So imagine my surprise and delight when I came across this book, The Magic of Fire by William Rubel at the Autry Museum in Los Angeles.
"When it comes to hearthside roasting, the elegant solution is to roast from a loop of cotton string hanging from a hook, a practice that lasted well into the nineteenth century. Today, it is only in France that the system the French call a la ficelle -- on a string -- remains more than a historical curiosity."I had a Cornish Game Hen that I wanted to try. I reasoned I wanted a small one for my experiment so it wouldn't take too long to cook.
To summarize the instructions:
You need a mature fire with a substantial bed of embers.
Truss the meat so it is as compact and as symmetrical as possible.
Skewer the upper and lower thirds of the meat so that the skewers are parallel and at the center of
|On a stick!|
meat pretty close to the embers.
Make a loop of string and place on part on the skewer, pass the other end through the hanging loop,
and then over the other side of the skewer.
Adjust until the meat hangs vertically, without tilting. Press the loops against the meat.
Give the meat a spin.
|A whirling dervish|
Baste the meat as needed.
Let the meat rest for 10 minutes when done.
I used a technique I learned a few years ago from Gervase Markham's The Complete Housewife (published in the late 1590s) for spit roasting: he suggests you coat the bird with butter and then with dried bread crumbs. At first you have to baste it with butter and the drippings but after a little while the bread crumbs have soaked up enough fat to take over the basting themselves.
So what I have here is a chicken that is self-turning and self-basting. A Renaissance cook's dream come true!
This bird hung over the fire for about four hours. It should have taken maybe one hour. My fire was hot but I think the bird was too high above it to get enough heat to cook it to a decent internal temperature.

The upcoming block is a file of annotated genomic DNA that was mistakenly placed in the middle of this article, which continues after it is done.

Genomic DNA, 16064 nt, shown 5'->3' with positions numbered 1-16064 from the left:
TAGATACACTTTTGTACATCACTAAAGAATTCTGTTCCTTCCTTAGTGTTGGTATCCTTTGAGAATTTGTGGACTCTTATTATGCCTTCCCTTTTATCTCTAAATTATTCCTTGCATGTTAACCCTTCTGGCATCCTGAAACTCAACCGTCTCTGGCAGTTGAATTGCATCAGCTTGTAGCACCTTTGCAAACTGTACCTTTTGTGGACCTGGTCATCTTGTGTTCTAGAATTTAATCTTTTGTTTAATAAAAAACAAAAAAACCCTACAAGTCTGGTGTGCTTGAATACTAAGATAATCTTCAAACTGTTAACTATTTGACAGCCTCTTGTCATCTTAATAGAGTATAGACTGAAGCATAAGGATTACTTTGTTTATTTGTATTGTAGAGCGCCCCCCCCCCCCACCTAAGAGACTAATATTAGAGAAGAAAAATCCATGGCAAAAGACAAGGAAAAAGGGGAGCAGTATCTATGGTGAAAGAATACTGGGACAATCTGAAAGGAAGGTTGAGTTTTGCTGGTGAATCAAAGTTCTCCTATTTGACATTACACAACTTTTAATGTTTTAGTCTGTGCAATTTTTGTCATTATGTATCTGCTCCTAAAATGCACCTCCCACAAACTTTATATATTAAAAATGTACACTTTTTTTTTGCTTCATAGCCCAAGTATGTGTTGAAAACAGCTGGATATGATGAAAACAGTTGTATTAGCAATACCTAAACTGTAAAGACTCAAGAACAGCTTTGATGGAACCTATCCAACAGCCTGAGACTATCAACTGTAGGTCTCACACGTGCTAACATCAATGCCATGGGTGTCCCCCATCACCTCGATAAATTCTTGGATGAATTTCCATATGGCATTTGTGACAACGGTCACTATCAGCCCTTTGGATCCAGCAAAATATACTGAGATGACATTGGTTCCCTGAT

I liked that the outside was getting golden brown even at the top before it was flipped. That kept me for worrying that the meat was going bad.
But after four hours I decided to finish it off in a Dutch oven. I put it and the drippings into the oven with a bit of water then covered it. Once over the fire I turned it occasionally until it was hot and cooked through.
This has to be labeled as a failure because I was not able to cook the bird completely even in four hours. However I believe the fault was mine in not getting the fire hot enough or hanging the bird low enough over it. This is the same error I made the first time I tried spit roasting a chicken -- and the second attempt with the needed corrections worked beautifully.
So I will give it a failure rating but tell you that it was partially successful because the meat was tender and moist and flavorful. I did not use any seasonings, just butter and breadcrumbs, and yet everyone who tried commented on how succulent and tasty it was.
I look forward to trying it again some time. Now I have a better idea of what to do and how to do it.